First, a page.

Tanzania is facing a huge deficit in the production of edible oil. The country depends on importation to meet the growing demand of consumable oil, with a large import bill currently standing at $294 million.
The East African nation imports 64 percent of its total edible oil requirements despite having a vast and promising production potential in palm oil and sunflower sub-sectors. According to the Tanzania Investment Centre (TIC), annual demand for edible oil stands at 500,000 tonnes, whereas the country’s supply is only 180,000 tonnes, forcing it to import 320,000 tonnes annually.
And with demand set to increase by to 700,000 tonnes over the next 11 years, the government is seeking investors in the oil processing sector to help bridge the supply gap, and reduce the huge import burden.
The demand forecast presents a viable investment case as it guarantees a growing market for investors in the nearest future.
Shortage in supply
Tanzania is Africa’s second-biggest producer of sunflower seeds.
The major sources of edible oil in Tanzania are a sunflower, palm, groundnuts, sesame, soya beans and cotton, while oilseeds are produced in almost all regions in the country.
The nation accounts for 35 percent of the continent’s output after South Africa which accounts for 46 percent. Despite the huge potential, the country experiences frequent shortages of cooking oil and rising retail prices.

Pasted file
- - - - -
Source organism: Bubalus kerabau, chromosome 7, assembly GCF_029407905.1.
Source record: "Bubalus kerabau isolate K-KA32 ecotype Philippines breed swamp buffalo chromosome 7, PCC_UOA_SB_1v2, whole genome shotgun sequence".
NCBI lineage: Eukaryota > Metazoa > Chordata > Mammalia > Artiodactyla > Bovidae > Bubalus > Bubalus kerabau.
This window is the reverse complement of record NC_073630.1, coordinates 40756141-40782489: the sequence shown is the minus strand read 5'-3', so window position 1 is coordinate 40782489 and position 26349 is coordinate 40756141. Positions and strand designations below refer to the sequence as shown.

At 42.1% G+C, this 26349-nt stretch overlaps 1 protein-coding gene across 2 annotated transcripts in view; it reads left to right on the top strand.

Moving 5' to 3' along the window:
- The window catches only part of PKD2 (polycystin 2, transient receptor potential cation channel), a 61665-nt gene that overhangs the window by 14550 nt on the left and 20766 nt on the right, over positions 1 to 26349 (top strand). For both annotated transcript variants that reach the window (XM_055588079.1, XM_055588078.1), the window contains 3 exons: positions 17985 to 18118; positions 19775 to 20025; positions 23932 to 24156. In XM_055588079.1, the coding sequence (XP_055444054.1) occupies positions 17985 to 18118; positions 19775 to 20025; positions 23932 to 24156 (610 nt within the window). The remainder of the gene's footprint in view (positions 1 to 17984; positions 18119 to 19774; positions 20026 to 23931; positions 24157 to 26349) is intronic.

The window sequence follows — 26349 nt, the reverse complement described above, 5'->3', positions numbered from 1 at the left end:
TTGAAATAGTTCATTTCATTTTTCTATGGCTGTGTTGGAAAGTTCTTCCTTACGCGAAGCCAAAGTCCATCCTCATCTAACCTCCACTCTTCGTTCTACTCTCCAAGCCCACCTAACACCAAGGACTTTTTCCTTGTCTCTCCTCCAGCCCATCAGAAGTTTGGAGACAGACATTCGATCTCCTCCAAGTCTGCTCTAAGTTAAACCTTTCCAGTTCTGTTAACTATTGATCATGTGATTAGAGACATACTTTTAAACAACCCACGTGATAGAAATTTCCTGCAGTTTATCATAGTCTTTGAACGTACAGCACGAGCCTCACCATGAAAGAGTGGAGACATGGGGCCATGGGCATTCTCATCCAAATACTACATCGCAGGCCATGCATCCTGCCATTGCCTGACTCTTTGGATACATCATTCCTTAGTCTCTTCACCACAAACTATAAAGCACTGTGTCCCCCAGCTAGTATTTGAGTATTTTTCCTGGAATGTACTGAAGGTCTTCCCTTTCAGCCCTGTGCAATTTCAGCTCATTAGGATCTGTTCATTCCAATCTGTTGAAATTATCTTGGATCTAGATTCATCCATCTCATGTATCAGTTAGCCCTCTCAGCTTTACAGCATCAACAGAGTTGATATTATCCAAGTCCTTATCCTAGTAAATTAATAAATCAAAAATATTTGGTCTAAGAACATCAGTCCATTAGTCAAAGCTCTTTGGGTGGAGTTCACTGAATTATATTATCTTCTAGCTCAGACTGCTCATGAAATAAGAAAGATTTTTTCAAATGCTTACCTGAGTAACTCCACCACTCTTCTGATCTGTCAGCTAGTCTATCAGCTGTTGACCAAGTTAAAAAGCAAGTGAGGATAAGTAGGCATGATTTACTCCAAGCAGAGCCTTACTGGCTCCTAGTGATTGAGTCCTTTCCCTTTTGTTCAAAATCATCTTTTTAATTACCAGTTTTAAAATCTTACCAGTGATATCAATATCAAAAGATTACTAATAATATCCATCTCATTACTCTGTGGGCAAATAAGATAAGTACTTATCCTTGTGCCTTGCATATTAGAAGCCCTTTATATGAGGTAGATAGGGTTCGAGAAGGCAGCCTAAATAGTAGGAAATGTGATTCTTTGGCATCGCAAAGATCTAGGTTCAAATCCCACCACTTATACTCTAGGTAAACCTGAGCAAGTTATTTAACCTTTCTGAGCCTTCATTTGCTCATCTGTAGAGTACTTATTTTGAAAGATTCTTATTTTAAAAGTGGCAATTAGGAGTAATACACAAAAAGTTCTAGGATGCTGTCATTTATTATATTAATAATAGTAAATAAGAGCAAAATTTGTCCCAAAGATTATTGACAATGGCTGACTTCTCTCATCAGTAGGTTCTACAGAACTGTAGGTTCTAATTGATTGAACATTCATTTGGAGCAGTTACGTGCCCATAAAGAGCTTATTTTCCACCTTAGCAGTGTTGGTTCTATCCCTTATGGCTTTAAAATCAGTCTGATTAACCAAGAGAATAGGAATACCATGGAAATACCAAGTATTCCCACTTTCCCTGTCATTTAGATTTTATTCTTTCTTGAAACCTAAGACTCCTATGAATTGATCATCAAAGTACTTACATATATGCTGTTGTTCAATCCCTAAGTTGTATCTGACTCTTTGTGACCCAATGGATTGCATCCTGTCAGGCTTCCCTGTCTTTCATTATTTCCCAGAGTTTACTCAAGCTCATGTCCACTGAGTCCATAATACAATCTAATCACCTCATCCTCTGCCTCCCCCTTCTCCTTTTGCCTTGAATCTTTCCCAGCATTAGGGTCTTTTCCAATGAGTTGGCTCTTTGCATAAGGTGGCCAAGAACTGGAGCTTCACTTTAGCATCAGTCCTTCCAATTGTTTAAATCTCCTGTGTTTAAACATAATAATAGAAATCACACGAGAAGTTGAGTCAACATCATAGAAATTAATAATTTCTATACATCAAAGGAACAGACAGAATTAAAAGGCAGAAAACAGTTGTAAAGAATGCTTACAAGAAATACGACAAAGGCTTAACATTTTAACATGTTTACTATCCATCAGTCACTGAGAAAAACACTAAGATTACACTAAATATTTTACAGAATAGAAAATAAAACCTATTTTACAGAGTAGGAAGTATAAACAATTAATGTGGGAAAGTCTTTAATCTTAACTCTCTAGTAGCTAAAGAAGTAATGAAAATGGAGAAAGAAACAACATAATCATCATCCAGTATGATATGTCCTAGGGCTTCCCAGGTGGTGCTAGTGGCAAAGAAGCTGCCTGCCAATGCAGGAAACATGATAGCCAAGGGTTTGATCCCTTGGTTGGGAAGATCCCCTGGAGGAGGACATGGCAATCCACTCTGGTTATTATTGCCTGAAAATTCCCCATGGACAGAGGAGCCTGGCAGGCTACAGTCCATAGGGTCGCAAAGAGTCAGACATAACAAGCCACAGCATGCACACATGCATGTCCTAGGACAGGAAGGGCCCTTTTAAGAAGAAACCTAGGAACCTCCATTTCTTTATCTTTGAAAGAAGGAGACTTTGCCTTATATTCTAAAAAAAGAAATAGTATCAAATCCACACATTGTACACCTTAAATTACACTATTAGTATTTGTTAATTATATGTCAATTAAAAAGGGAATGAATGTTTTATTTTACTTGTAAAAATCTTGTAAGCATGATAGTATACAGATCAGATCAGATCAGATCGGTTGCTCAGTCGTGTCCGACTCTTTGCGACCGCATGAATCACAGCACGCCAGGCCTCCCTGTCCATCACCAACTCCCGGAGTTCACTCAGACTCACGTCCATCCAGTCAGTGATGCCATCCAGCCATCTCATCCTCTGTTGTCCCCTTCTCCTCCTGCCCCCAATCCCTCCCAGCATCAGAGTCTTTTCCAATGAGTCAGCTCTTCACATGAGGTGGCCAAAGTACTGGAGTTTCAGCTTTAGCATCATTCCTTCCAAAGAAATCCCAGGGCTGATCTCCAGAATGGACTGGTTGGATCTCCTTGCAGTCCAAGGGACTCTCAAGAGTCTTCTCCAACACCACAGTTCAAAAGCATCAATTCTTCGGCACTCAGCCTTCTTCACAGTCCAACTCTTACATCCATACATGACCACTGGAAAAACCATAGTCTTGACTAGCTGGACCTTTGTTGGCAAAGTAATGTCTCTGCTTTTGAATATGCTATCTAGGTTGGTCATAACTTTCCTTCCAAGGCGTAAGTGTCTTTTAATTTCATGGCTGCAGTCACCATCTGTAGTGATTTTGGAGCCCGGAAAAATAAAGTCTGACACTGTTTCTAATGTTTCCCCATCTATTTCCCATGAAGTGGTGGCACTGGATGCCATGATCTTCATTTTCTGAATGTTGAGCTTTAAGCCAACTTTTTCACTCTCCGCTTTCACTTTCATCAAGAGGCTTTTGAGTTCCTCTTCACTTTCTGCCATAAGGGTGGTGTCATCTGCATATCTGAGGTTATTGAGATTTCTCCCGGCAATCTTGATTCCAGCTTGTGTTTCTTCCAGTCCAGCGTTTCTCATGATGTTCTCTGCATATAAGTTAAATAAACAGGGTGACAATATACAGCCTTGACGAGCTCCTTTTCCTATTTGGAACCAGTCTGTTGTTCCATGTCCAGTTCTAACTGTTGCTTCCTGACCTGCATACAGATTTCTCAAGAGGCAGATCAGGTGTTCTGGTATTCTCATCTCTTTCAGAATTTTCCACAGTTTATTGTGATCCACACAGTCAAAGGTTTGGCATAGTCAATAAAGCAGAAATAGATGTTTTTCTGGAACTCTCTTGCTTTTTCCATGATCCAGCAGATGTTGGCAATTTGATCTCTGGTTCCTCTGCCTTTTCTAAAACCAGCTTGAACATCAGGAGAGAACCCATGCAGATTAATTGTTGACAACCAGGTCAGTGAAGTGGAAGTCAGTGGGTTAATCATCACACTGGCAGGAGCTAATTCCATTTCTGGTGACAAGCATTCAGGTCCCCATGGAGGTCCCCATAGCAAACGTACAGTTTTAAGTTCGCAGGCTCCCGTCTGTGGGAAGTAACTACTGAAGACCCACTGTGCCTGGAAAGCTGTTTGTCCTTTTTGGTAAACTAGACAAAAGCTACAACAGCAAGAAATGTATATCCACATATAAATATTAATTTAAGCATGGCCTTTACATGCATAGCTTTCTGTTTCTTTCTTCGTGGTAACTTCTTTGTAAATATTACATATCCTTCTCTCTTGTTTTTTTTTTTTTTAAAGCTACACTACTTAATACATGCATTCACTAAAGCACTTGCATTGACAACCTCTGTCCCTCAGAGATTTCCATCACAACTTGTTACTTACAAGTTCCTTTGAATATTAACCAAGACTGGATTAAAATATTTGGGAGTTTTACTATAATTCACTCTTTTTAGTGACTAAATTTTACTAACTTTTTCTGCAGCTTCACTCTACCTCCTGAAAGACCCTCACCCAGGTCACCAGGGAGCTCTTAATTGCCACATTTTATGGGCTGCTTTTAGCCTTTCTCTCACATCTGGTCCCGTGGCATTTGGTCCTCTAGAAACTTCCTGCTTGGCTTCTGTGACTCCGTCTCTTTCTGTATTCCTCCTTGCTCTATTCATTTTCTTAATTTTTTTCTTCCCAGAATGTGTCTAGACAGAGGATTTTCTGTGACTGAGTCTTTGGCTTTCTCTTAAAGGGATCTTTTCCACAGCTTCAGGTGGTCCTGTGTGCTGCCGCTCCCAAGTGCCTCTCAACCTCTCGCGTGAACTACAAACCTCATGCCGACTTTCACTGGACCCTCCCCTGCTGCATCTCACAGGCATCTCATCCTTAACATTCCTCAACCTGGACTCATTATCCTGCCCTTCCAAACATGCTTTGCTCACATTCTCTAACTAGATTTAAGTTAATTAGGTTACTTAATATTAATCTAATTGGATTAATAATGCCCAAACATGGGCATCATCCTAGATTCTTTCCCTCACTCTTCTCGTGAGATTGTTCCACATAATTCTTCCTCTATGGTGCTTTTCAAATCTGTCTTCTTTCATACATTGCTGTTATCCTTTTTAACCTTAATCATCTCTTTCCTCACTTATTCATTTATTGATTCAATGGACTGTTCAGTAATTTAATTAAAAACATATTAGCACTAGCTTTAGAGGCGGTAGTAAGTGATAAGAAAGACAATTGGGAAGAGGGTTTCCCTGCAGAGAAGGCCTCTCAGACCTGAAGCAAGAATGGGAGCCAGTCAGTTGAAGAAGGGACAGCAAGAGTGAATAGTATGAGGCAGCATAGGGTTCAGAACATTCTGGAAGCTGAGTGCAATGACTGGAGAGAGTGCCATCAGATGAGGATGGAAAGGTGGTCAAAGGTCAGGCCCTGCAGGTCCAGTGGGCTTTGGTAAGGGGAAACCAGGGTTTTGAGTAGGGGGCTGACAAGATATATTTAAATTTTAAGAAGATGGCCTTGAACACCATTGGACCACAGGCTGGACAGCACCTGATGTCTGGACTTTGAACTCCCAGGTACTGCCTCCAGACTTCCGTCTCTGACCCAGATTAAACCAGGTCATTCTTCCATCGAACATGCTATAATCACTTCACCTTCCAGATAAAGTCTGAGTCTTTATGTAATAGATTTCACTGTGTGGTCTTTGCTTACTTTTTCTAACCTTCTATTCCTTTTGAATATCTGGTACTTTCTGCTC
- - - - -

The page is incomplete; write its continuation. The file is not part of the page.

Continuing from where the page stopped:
In 2017, sunflower oil contributed about 40 percent of edible oil requirement of 330,000 tonnes, according to a Bank of Tanzania (BoT) research paper, the 60 percent deficit was plugged by imports.
The supply-demand gap can be attributed to two reasons. One, the government has not recorded much success in attracting investments for the oil processing sector.
More so, the country has imposed several duties on imports, including from neighbour countries in the East African Community (EAC). This hinders the free flow of goods (like edible oil) into the country.
The imposition of duties on imports from regional states has seen Tanzania locked in unresolved standoff and trade rifts with other EAC members. The country has also been accused of unfair trade practices, particularly by Kenyans.
The country imposed a 35 percent import duty on semi-refined and double refined edible oil and a 25 percent import duty on crude palm oil and another 25 percent on other forms of crude edible oils.
Nairobi contends that these duties are against the EAC Common Market protocol that provides for free movement of goods in the region.
Bridging the gap
Considering the fact that requisite raw materials are readily available locally, the Tanzanian government has been making efforts to get investments in edible oil processing. Last year, there were reports that the Tanzanian government, through TIC, was negotiating with prospective investors and encouraged them to establish cooking oil processing factories in the country.
The investors involved include the East Coast Oils and Fat; Mkoani Edible Oil and Detergent Limited; Murzah Wilmar E.A Industries and BIDCO.
Furthermore, the country’s deputy minister Anthony Mavunde revealed that the government was working in collaboration with the United Nations Food and Agriculture Organization (FAO) and the United Nations Industrial Development Organization (UNIDO), to develop a strategy intended to boost production of oilseeds designed to fill the deficit gap of cooking oil.